MassMutual consumer poll takes another pulse on what near-retirees still don’t know about Social Security retirement benefits
SPRINGFIELD, Mass., — Near-retirees still have a lot to learn about Social Security retirement benefits and may be leaving money on the table according to a new nationwide consumer poll released today by Massachusetts Mutual Life Insurance Company (MassMutual).
Nearly half (47 percent) of Americans age 50+ failed a basic 5 true/false question quiz on Social Security retirement benefits. Three years ago when MassMutual surveyed the nation with a broader 10 true/false question quiz in 2015, 62 percent age 50+ failed, and out of the general adult population, 72 percent failed.
“There’s improvement, but the scores are still alarming,” said Mike Fanning, head of MassMutual. U.S. “Knowledge is power when it comes to Social Security retirement benefits. For many, thousands of dollars could be left on the table at a time when it really counts.”
Want to see how much you know about Social Security retirement benefits? Take the full MassMutual quiz here and see for yourself.
So what else has changed since MassMutual’s last nationwide poll in 2015? The Social Security Administration stopped mailing Social Security statements to those under the age of 60, meaning the only way to access information is online. To take a pulse check to see if near-retirees were paying attention, MassMutual asked: “Have you created an account on the Social Security Administration Web site to view your earnings history to ensure it is accurate now that the administration no longer mails statements to people under the age 60?”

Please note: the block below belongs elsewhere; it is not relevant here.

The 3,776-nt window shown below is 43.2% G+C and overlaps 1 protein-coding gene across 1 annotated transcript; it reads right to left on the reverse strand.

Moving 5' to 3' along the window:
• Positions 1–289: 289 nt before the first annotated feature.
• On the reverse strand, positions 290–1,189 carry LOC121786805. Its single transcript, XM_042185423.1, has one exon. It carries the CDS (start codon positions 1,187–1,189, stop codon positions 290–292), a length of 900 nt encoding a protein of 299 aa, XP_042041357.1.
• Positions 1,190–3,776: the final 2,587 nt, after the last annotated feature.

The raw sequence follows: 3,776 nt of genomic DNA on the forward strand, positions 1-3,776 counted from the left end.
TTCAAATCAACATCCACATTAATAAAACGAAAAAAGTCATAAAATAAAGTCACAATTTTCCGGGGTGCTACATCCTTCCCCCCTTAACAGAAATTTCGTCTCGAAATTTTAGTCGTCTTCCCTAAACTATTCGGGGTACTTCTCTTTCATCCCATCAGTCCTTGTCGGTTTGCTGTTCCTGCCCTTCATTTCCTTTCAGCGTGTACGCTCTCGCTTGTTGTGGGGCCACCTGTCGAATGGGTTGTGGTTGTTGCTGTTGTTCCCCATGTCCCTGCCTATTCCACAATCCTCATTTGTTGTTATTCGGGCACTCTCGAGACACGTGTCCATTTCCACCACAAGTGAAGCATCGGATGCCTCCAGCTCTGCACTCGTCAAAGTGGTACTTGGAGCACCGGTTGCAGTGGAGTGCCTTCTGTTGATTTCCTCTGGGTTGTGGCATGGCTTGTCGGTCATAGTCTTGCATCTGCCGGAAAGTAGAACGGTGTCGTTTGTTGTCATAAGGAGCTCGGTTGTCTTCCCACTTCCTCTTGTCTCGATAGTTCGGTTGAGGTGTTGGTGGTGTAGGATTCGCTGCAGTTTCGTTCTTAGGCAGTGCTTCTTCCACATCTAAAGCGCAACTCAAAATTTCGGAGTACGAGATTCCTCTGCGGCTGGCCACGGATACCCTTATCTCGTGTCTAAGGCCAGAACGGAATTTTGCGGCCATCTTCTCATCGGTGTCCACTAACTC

A whopping 86 percent of those age 50-59 who are affected by this change answered NO, they have not created an account yet. Of the total pool surveyed of those age 50+, the majority (60 percent) have not created an account yet.
So what’s the risk? Not only can establishing an account help ensure that your Social Security retirement benefit calculations are accurate, it can also help with identity theft protection because only one account per Social Security number is allowed.
“Getting Social Security right is critically important to inform plans for other income stream needs later in life as it may be difficult, and sometimes not even possible, to hit the reset button,” said Fanning. “This is not a retirement planning conversation. This is a longevity planning conversation, and near-retirees have the power and responsibility to ensure that they protect and receive every dollar they deserve in Social Security retirement benefits when the time comes.”
When you have a Social Security online account, it is easy to see if your earnings history is accurate and up to date. This is important because corrections are generally limited to a short period of time.
If you do not have an online Social Security account, go to the Social Security Administration Web site to create one.
Specific findings of the 2018 MassMutual Social Security survey:
- Under current Social Security law, my benefits will not be reduced if I claim them at age 65. 49 percent answered correctly: FALSE.
- My spouse is eligible to receive Social Security retirement benefits, even if he or she has no individual earnings history. 54 percent answered correctly: TRUE.
- If my spouse dies, I will continue to receive both my own benefit and my deceased spouse’s benefit; the total Social Security benefits I receive will not change. 80 percent answered correctly: FALSE.
- Social Security retirement benefits are based on my earnings history; I’ll receive the same monthly benefit amount whether I start collecting before or after my full retirement age. 83 percent answered correctly: FALSE.
- If I am still working when I claim my Social Security, my benefit might be reduced, depending on my earnings and my age. 85 percent answered correctly: TRUE.